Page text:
Tags

Type your tag names separated by a space and hit enter

RBD-Fc-based COVID-19 vaccine candidate induces highly potent SARS-CoV-2 neutralizing antibody response.
Signal Transduct Target Ther. 2020 11 27; 5(1):282.ST

Abstract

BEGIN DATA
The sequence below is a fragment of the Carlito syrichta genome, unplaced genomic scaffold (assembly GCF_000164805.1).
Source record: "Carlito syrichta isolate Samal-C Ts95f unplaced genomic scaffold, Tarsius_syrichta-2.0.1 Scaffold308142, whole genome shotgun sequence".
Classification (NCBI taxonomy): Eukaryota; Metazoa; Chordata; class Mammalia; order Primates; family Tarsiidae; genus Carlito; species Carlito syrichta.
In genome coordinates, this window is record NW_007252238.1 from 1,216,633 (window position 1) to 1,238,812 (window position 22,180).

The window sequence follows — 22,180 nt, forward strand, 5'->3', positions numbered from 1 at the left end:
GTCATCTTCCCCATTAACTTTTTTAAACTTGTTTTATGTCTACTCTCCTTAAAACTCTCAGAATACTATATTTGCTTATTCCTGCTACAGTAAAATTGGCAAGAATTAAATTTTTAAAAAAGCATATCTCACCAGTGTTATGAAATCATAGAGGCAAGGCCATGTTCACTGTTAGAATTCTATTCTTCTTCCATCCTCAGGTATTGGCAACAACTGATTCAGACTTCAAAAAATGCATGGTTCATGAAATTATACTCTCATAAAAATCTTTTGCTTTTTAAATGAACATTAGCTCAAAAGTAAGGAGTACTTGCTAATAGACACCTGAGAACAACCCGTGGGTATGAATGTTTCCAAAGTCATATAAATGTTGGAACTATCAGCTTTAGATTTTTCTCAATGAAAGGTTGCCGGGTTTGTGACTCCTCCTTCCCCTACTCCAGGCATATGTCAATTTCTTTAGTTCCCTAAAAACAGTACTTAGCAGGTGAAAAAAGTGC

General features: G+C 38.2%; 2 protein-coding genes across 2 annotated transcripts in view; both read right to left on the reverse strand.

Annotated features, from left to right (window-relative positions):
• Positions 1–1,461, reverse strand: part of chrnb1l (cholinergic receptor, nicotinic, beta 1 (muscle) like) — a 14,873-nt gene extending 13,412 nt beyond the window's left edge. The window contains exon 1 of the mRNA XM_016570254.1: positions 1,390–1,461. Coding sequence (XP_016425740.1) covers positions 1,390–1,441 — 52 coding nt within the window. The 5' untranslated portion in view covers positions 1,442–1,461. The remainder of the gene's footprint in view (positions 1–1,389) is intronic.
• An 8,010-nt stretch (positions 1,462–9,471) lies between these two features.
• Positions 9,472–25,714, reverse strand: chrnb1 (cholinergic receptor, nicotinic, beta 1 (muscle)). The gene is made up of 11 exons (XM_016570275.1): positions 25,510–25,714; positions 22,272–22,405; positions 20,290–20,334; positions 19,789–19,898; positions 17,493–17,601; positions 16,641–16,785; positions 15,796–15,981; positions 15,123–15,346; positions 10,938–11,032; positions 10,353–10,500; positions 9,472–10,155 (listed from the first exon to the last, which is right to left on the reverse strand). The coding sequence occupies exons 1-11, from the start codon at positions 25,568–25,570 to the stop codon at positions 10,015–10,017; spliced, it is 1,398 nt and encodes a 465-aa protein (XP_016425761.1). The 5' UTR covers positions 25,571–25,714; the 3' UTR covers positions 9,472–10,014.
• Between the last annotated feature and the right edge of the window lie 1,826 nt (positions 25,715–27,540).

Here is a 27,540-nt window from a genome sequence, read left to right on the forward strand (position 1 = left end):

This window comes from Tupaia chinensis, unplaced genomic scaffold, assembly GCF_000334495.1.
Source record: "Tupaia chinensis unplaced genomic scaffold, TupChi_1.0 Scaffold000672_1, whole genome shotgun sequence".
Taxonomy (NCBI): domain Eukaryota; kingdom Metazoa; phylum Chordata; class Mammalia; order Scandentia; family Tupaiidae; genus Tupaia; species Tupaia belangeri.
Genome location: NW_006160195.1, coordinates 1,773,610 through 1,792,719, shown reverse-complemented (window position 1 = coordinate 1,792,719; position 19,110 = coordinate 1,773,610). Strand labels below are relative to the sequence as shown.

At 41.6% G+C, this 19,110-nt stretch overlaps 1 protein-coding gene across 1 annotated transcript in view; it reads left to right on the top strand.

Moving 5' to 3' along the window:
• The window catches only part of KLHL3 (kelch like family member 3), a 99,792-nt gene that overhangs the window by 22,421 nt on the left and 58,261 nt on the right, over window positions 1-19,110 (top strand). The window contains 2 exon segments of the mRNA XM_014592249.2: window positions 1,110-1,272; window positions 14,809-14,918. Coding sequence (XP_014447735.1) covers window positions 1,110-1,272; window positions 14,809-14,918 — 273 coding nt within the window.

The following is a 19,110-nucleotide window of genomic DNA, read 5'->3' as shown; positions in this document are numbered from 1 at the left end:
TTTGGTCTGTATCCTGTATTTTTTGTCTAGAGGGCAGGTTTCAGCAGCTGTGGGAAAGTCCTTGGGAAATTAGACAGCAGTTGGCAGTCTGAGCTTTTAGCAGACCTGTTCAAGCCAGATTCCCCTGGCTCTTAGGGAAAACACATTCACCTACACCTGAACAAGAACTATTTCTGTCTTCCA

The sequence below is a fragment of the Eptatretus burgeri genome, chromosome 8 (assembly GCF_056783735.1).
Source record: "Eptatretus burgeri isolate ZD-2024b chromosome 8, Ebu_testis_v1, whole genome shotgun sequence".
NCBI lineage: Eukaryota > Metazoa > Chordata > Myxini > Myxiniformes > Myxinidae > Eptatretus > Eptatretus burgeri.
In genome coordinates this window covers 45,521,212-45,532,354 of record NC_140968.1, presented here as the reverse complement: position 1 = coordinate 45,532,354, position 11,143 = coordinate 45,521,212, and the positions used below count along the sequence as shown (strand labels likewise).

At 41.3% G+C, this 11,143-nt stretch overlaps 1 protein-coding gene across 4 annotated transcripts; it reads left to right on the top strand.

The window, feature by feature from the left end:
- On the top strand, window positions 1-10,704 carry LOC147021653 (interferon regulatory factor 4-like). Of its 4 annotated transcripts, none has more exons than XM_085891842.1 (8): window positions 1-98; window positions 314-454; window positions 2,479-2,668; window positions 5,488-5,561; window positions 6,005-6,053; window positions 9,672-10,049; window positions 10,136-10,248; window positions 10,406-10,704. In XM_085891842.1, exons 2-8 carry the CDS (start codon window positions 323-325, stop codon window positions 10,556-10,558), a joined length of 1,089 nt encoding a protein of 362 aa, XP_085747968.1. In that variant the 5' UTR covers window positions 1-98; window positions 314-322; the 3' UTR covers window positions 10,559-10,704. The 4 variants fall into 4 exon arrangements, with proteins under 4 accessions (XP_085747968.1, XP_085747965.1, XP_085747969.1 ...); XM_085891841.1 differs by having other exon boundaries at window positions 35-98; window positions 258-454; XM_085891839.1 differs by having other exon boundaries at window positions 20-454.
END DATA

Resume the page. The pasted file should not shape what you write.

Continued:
The pandemic of coronavirus disease 2019 (COVID-19) caused by severe acute respiratory syndrome coronavirus 2 (SARS-CoV-2) has posed serious threats to global health and economy, thus calling for the development of safe and effective vaccines. The receptor-binding domain (RBD) in the spike protein of SARS-CoV-2 is responsible for its binding to angiotensin-converting enzyme 2 (ACE2) receptor. It contains multiple dominant neutralizing epitopes and serves as an important antigen for the development of COVID-19 vaccines. Here, we showed that immunization of mice with a candidate subunit vaccine consisting of SARS-CoV-2 RBD and Fc fragment of human IgG, as an immunopotentiator, elicited high titer of RBD-specific antibodies with robust neutralizing activity against both pseudotyped and live SARS-CoV-2 infections. The mouse antisera could also effectively neutralize infection by pseudotyped SARS-CoV-2 with several natural mutations in RBD and the IgG extracted from the mouse antisera could also show neutralization against pseudotyped SARS-CoV and SARS-related coronavirus (SARSr-CoV). Vaccination of human ACE2 transgenic mice with RBD-Fc could effectively protect mice from the SARS-CoV-2 challenge. These results suggest that SARS-CoV-2 RBD-Fc has good potential to be further developed as an effective and broad-spectrum vaccine to prevent infection of the current SARS-CoV-2 and its mutants, as well as future emerging SARSr-CoVs and re-emerging SARS-CoV.